Cheltenham Jazz festival, May 2-3
Tried doing four (or was it five) gigs in a day last year at Cheltenham, and ended up almost running between them. So four spread over two days this time: more relaxing, theoretically…
First up Will Vinson’s quartet, with Kurt Rosenwinkel on guitar the main attraction (no disrespect to Vinson who is a skillful, if not particularly individual player). Hampered at first by muddy sound, and not helped by another damned clattery, ultra-busy young New Yawk drummer. Sure, we’re glad you studied and practised, and can play all that stuff, but do you have to do it all the time?
They were warming up quite nicely, though, in spite of the 12 noon start (Vinson: “welcome to the breakfast gig”). Then proceedings were cut short by a back stage power failure, which meant no fire alarms, which meant out of the theatre. Doubly annoying, if that were possible, after a staff member’s cheery admmission that this happened before. Quite recently. So really unimpressed they hadn’t fixed the problem. Not fixed in time for the next one on the list, John Surman with Nikki Yeoh, either. Refund time. Wasted day. Nuff said.
Undeterred, and a precautionary phone call later, back on Sunday for Phil Robson and Dave Liebman. Now that was more like it. Never heard Liebman in the flesh before and he’s a striking player, thoughtful, incisive, inventive. Sounds astonishingly like John Coltrane on soprano, but does it so well… Robson reminded why he is a favourite guitar player, and old Liebman cohort Jeff Williams was full of pep without dominating on drums. A fine set, finishing with Lonely Woman (Ornette, not Horace Silver) on wood flute/whistle thingy -you know: ethnic – which could have been twee but was surprisingly effective.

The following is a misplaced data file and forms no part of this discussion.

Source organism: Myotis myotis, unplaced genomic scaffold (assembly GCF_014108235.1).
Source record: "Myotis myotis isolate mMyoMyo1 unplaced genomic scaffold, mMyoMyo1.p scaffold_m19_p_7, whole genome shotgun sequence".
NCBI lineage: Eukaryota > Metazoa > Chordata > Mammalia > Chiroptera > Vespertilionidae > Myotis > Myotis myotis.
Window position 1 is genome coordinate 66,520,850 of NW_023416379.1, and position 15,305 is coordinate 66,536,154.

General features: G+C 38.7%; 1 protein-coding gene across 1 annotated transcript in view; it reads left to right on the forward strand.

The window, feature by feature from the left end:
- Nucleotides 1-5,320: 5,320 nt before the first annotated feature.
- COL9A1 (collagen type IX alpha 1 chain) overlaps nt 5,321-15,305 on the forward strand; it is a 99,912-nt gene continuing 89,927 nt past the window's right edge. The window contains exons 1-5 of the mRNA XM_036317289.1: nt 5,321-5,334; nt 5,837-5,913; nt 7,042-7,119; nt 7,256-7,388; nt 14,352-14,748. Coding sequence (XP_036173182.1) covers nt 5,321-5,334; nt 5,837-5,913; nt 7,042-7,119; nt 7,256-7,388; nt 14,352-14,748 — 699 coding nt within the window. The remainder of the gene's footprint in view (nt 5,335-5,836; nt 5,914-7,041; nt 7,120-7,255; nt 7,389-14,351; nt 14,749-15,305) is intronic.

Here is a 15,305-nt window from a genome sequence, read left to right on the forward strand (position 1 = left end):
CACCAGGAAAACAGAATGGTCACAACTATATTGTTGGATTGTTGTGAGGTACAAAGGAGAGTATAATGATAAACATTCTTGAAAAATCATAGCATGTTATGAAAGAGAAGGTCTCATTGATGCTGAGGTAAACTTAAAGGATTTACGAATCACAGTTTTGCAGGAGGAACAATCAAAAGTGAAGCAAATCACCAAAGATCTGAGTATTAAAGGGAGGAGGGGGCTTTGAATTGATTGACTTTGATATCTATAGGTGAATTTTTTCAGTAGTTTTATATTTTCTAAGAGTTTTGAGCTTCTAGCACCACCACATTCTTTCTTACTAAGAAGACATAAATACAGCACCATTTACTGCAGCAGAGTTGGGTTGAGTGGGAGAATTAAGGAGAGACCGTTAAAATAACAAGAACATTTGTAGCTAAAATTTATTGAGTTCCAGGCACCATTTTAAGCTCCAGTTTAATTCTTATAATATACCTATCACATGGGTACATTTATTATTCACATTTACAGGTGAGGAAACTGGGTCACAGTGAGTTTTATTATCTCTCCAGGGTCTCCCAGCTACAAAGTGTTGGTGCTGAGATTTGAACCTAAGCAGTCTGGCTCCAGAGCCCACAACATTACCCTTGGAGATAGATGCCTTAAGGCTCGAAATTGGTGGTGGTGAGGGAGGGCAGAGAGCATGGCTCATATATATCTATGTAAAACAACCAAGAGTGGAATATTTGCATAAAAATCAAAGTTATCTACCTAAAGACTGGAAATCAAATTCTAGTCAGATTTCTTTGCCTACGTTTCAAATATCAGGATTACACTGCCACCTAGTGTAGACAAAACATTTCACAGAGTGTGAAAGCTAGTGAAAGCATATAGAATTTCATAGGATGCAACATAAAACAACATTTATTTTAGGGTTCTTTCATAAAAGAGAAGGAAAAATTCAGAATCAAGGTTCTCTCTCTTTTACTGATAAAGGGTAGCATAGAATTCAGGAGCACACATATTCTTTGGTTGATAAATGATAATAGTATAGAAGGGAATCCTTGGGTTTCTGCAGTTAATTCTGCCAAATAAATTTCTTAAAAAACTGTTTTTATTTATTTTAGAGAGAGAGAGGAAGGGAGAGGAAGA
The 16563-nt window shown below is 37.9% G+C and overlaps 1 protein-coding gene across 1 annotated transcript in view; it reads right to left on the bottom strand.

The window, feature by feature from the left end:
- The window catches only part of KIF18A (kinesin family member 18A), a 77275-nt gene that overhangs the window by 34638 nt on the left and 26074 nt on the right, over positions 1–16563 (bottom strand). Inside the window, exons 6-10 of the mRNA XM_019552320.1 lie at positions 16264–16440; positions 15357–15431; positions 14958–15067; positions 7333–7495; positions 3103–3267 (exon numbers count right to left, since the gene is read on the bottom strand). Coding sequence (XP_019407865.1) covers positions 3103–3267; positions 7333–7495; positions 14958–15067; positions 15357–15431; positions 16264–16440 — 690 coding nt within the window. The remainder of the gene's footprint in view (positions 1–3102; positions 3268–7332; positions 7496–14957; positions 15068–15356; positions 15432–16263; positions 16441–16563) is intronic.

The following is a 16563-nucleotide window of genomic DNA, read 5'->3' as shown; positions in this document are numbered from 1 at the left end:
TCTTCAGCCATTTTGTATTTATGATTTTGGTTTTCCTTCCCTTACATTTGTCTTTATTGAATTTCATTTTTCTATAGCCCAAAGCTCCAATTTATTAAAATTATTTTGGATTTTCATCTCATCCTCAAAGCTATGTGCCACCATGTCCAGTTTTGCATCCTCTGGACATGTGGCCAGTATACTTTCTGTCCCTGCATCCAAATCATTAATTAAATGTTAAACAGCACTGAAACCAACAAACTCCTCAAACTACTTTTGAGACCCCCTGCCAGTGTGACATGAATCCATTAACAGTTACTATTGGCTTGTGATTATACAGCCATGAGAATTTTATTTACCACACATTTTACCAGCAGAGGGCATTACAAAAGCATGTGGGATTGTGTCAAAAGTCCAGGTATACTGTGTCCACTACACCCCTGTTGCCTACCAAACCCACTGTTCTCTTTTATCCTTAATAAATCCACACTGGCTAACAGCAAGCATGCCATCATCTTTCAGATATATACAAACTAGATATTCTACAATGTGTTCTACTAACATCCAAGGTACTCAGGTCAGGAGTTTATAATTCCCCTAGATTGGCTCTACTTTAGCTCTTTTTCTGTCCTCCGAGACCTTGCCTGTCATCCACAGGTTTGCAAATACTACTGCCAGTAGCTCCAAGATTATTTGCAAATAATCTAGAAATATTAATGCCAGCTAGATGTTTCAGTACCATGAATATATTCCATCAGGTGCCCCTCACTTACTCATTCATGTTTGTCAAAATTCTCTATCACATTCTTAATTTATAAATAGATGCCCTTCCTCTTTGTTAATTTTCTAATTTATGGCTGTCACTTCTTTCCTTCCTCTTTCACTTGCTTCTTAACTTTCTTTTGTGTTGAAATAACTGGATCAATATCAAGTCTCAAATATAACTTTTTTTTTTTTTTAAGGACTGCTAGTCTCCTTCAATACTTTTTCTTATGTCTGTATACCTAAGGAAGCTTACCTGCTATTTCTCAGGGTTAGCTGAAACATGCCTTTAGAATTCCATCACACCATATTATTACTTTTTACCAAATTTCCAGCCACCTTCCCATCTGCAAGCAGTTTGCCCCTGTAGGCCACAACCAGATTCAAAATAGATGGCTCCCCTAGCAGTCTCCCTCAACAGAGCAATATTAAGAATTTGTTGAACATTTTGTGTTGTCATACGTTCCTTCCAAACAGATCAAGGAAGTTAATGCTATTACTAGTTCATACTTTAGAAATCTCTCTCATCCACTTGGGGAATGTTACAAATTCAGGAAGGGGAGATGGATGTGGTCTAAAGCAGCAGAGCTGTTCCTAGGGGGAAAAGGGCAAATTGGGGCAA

Best ’til last… We did not stay for Don Byron, so our highlight – and everybody else’s apparently here, here and here– was Dave Douglas’ quintet in the first evening slot. What a great band! Everything those broadsheet refviews say is true, though none of them make enough of Scott Colley’s contribution in bass – a transfixingly good player, and a match for any of the top drawer bassists now on the road.
Possibly the gig of the year, then, although Marsalis B and Dave Holland to come soon in Bath and, wonderfully unexpectedly, Ornette himself and the Liberation Music Orchestra in London in June for Meltdown at the South Bank. Keeping up with the good stuff gets time-consuming this time of year.
Having invested in those, will give Sonny Rollins a miss in London in November, I think. That’s a break with tradition, but after a dozen or so evenings over the last two decades listening to his show (for show it is) – the majority of them quite wonderful – I finally begin to feel too nervous that the next one won’t reach the heights. I’d rather remember the good ones already savoured, and watch the rather fine DVD from Vienne a couple of summers ago, which was one of the good nights, too… I bet we’ll feel wistful come November, even so, although the money saved will probably cover five or so gigs in Bristol. How to weigh these against the grand old man is the question…